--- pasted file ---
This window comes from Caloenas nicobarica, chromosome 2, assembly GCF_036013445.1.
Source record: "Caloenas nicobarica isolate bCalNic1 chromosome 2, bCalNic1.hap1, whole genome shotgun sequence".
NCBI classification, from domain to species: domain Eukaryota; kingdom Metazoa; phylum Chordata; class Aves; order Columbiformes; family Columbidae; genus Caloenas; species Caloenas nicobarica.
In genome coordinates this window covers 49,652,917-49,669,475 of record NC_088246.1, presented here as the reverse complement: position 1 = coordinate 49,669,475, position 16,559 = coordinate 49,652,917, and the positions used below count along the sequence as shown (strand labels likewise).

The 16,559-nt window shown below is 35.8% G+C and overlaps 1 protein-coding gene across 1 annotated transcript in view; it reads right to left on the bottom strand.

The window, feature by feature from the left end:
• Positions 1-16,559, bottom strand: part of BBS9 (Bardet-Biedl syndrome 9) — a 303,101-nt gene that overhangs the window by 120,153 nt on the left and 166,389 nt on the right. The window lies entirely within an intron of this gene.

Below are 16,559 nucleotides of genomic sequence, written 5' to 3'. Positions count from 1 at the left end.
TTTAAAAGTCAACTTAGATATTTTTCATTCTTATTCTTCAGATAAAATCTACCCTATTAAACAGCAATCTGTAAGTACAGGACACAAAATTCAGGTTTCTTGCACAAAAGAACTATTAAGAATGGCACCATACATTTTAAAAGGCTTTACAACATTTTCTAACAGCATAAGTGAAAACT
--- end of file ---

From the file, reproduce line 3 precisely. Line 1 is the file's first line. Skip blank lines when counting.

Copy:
NCBI classification, from domain to species: domain Eukaryota; kingdom Metazoa; phylum Chordata; class Aves; order Columbiformes; family Columbidae; genus Caloenas; species Caloenas nicobarica.